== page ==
It doesn’t say what it means by low incomes here. Perhaps it is the same measure which it has been using for some years — in simple terms living in a household which has an income at or below 60 per cent of the median household income. That is indeed a low income, but no one knows if it is enough, too much or too little to achieve the avoidance of the social evils the government is concerned about.

Whatever it means, in talking about composite measures it is confusing means and ends, resources and social outcomes, and rolling them into one indigestible pudding. The money incomes are needed to avoid the social evils – you can’t measure them both simultaneously in one measure. And the time frame over which adequate family incomes can be measured to influence the health and performance of the next generation are as long as that – generational, not before the next election.

So the government doesn’t know what a minimally adequate income is – one which is just enough to avoid the social evils which low income causes or exacerbates. Please note that when I say ‘a minimum income’, of course I mean a different one for each kind of household, varying by size and composition. And the government’s consultation is not going to tell it the answer.

This is not a new problem. I have researched government policy on this topic back to the 1930s, and the evidence shows that governments of all parties have always been very reluctant to address the question of measuring the adequacy of the income maintenance system – wages, tax thresholds, social insurance benefits or social assistance [whatever it is currently called]. They all fear that if there were a criterion of adequacy, then it would cause trouble – the inadequacy of wages and pensions would be exposed, and so on.

Yet this doesn’t seem to be a problem in the ten countries which do have official governmental minimum income standards. For example, USA has had one since the 1960s and yet millions of people continue to have incomes well below this level, without there being a political outcry about it. The US federal states which make use of it do so only as a reference, which many of them ignore. But it does help them, and other countries which have governmental minimum income standards, to do the three things which they do best –

  • to act as a publicly defensible criterion of the adequacy of income maintenance;
  • to act as a guide to setting and ranking its provisions (– this includes tax thresholds and the income limits of court enforcement of debt in some countries);
  • and as a measure to count the poor.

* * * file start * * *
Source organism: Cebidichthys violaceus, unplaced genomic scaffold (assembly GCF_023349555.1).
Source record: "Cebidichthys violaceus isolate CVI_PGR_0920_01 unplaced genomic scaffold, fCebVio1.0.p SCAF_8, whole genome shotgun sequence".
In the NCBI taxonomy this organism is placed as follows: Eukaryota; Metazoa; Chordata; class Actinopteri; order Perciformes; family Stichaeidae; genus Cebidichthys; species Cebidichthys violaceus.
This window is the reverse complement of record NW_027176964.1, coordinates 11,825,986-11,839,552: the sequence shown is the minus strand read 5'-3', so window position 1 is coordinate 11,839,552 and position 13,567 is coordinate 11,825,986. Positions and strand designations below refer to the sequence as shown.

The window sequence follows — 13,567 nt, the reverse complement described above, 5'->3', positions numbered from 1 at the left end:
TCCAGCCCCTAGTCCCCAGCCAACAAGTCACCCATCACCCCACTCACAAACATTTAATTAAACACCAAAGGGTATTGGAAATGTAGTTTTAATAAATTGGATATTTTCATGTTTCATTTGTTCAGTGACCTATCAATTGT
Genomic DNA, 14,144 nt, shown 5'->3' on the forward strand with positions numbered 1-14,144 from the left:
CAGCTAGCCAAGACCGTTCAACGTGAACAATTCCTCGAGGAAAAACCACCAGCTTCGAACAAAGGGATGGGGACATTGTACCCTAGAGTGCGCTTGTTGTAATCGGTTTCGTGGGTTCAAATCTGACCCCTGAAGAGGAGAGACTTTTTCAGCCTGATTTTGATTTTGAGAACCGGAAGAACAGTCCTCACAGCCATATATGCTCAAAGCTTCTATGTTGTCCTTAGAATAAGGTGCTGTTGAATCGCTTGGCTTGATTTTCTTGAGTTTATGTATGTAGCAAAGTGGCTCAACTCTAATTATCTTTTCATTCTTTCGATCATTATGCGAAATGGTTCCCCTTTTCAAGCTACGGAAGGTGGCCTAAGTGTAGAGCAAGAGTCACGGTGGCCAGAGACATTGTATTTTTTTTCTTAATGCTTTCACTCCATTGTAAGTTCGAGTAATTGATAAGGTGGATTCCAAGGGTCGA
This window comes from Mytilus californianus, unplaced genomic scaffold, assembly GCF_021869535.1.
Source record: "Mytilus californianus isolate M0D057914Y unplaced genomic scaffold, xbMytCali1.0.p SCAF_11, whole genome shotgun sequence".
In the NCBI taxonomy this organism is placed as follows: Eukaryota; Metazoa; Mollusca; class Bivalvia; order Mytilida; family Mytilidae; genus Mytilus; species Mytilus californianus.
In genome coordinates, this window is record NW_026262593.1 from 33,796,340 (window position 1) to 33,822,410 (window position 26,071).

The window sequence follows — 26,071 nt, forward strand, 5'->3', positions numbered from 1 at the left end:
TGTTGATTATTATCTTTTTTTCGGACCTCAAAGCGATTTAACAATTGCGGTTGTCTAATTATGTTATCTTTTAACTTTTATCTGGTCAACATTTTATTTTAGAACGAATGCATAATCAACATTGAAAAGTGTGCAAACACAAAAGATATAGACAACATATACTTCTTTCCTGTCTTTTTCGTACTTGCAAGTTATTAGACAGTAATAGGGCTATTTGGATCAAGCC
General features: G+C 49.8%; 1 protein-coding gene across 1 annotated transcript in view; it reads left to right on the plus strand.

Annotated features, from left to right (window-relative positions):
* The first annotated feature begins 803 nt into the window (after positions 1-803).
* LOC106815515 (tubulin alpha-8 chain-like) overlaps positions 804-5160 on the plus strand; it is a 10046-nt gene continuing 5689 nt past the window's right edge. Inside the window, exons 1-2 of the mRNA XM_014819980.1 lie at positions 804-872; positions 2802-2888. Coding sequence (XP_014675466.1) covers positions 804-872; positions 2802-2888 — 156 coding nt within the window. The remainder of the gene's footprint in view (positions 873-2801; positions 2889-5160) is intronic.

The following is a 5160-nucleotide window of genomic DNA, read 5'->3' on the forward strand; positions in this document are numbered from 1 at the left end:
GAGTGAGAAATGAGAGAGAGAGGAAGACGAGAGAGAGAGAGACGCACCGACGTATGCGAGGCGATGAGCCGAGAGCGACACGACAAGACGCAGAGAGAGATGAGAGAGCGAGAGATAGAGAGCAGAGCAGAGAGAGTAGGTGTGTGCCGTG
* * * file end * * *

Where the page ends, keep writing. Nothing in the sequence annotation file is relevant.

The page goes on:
It is only the last of these that the Blair government’s consultation is concerned with. We therefore still have a task to do. The Select Committee’s recommendations have not been superseded by the consultation. The government rightly wants to find the best way of monitoring its policies in the short run, while we want to find the best way of establishing what the minimum necessary incomes are now to avoid the range of social evils, in the longer run. They are not contradictory aims — they are complementary. It is sad that the government has confused these two distinct aims. It will still need an governmental minimum income standard as a component of its collection or composite indicator of policy effectiveness.

It is very strange that the government avoids recommending precise standards for minimum incomes. In every other field of its interests it has official committees studying the evidence and making official recommendations – think of nutrition, radiation, health, education – and many others. Further, the Blair government has set precise performance targets to be achieved in many fields – but in the poverty field it sets only trend measures – more of this and less of that – apart from the target of the abolition of child poverty a long way off. This strikes me as odd.

So let us agree with the government that what any measure needs is an examination and comparison of different bodies of evidence before coming to a conclusion. This is what I called triangulation in my evidence to the Select Committee. The government has repeatedly emphasised that not one of the many definitions and measures of income poverty which the academic researchers use is sufficient in itself for policy purposes, since they do not agree with each other. But we should note that a single measure which incorporates a body of triangulated evidence could credibly be used – for instance, the work of the Family Budget Unit which the Zaccheus Trust, Age Concern and UNISON have sponsored. After all, official budget studies have been used for decades in Nordic countries, either as governmental minimum income standards or as independent criteria of their adequacy.

To conclude, then – I deliberately coined the clumsy phrase, governmental minimum income standards, to emphasise that what other countries do is to make political judgements, basing them on some sort of politically credible relevant evidence about the minimum levels at which people could live decently in those countries. These are not individual social science measures of poverty – they were political measures of the adequacy of incomes to meet social as well as political goals. That is what we are asking the government to consult about now.

What do you think?